Certain autoimmune diseases are known to be strongly linked to the HLA haplotype of an individual (3). One of the strongest linkages is with type 1 (insulin-dependent) diabetes (4,5). Individuals who are of the HLA-DQ and/or DR haplotype (i.e., the DRB1*0301, DRB1*0401, DQA1*0301, and/or DQB1*0302 alleles) are at a considerably higher risk of developing type 1 diabetes than individuals with other haplotypes, and >90% of type 1 diabetic patients are of the HLA-DQ and/or DR haplotype (4,6,7). In contrast, individuals who carry the HLA allele DQB1*0602 are at a considerably lower risk of developing type 1 diabetes, and the DQB1*0602 allele may in fact be protective (8). Susceptibility to type 1 diabetes can be influenced by the presence or absence of a single amino acid within the HLA molecule. For example, resistance to type 1 diabetes is strongly associated with an aspartic acid at position 57 of the HLA-DQβ chain. When aspartic acid is not present at position 57, there is a significant increase in the risk of type 1 diabetes (9,10).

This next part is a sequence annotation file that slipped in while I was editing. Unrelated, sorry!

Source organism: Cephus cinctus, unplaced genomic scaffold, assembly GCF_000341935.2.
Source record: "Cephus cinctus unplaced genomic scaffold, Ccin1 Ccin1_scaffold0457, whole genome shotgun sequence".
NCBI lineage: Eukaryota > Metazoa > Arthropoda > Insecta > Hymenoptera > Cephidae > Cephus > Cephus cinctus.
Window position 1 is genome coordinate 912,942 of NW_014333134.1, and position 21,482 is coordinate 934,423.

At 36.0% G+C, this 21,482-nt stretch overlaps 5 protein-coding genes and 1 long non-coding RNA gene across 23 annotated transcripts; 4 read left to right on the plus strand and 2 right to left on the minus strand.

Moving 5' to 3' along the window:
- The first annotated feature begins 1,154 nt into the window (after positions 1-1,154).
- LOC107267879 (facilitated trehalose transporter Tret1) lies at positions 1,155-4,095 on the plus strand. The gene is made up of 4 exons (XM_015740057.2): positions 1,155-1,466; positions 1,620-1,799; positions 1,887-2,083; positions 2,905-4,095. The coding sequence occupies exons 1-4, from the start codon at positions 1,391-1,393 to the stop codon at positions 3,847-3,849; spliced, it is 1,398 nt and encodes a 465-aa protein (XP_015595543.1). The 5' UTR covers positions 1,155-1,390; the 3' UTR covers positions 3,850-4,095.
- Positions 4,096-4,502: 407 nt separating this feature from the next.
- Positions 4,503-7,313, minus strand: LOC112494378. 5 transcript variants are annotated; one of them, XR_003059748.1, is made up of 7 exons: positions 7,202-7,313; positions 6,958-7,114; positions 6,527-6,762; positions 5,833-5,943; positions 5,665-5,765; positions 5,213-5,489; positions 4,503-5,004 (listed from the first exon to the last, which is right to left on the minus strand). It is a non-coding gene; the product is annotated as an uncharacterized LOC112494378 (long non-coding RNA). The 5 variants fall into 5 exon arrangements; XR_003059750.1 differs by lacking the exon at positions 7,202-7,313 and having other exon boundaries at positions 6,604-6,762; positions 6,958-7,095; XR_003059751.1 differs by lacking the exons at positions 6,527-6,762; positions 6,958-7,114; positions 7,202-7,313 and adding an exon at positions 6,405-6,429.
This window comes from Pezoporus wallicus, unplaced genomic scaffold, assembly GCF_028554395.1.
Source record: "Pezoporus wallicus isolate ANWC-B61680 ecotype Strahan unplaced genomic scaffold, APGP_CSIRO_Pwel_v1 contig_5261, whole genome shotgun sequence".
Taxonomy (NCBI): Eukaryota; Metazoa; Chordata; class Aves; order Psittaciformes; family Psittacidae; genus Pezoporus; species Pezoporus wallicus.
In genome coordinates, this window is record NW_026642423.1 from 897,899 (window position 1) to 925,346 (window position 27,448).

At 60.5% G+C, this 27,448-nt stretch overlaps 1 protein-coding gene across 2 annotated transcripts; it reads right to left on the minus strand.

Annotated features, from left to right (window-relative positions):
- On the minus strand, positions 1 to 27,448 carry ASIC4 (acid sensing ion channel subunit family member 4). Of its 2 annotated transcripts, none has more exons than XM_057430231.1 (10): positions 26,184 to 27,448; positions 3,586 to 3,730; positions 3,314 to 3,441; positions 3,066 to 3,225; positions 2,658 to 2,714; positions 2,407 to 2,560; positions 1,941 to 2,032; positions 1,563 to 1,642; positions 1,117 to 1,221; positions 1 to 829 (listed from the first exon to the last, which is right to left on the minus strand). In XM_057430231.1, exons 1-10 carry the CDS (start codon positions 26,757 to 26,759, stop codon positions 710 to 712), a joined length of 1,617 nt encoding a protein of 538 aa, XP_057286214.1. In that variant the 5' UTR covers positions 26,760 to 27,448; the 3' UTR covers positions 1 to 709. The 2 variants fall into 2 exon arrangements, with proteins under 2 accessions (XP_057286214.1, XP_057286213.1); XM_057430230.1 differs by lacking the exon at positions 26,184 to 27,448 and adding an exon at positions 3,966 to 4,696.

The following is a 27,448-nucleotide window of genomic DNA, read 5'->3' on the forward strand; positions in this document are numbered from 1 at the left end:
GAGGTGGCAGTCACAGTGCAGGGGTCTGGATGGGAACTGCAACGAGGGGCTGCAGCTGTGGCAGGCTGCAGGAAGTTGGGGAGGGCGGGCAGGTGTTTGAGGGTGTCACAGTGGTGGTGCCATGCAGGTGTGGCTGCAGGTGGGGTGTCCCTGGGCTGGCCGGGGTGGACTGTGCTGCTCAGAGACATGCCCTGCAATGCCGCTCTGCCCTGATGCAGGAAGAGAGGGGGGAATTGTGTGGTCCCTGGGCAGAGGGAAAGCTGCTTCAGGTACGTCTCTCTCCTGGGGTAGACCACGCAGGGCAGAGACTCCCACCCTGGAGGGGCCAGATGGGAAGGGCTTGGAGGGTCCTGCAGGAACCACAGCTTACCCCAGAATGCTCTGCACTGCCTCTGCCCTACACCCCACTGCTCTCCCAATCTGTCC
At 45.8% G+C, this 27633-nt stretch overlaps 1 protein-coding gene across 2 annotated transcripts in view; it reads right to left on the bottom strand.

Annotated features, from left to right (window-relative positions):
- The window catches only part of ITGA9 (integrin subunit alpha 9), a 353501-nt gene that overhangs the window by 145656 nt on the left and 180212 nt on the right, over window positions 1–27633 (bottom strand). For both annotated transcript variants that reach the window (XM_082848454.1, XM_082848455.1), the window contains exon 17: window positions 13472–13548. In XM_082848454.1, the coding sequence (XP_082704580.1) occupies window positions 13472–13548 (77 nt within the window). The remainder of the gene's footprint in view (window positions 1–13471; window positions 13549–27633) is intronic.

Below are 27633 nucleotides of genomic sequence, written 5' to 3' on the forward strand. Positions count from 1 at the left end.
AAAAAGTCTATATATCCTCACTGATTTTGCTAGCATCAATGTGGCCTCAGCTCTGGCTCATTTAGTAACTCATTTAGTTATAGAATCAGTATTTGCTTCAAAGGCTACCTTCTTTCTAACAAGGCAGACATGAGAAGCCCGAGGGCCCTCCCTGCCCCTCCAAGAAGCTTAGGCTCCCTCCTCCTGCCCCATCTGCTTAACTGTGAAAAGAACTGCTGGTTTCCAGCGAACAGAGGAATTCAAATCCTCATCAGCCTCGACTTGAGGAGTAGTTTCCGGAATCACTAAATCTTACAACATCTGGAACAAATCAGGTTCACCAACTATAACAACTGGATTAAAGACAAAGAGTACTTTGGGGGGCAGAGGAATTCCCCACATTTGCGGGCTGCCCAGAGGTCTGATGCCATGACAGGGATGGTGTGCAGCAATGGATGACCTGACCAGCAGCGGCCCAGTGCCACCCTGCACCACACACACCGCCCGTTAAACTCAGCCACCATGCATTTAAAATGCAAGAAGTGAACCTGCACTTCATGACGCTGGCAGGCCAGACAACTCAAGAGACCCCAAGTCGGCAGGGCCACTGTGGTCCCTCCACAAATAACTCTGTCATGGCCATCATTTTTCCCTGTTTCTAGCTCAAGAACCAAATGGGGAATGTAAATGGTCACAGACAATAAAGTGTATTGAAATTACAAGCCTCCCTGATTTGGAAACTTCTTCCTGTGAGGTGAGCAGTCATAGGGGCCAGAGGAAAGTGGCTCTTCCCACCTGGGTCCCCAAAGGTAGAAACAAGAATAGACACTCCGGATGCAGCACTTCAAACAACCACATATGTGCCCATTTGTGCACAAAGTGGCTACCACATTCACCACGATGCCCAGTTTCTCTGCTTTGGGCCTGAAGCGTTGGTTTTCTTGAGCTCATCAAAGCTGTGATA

Despite extensive studies on HLA molecules, very little consideration has been given to the possibility that there might be distinct alleles encoding proteins that act as autoantigens, and that this could result in differences in the amino acid composition of the autoantigens. If such allelic differences exist, the processed autoantigenic peptides might fit better into specific HLA grooves and thereby make the triggering of an autoimmune response more likely. This might account for why some individuals develop autoantibodies to an antigen and others do not. Similarly, polymorphisms in the promoter region might result in aberrant expression of an autoantigen and thereby increase the likelihood of triggering an autoimmune response. Despite these possibilities, the nucleotide sequence of the coding and promoter regions of autoantigens in patients with and without autoantibodies has not been studied.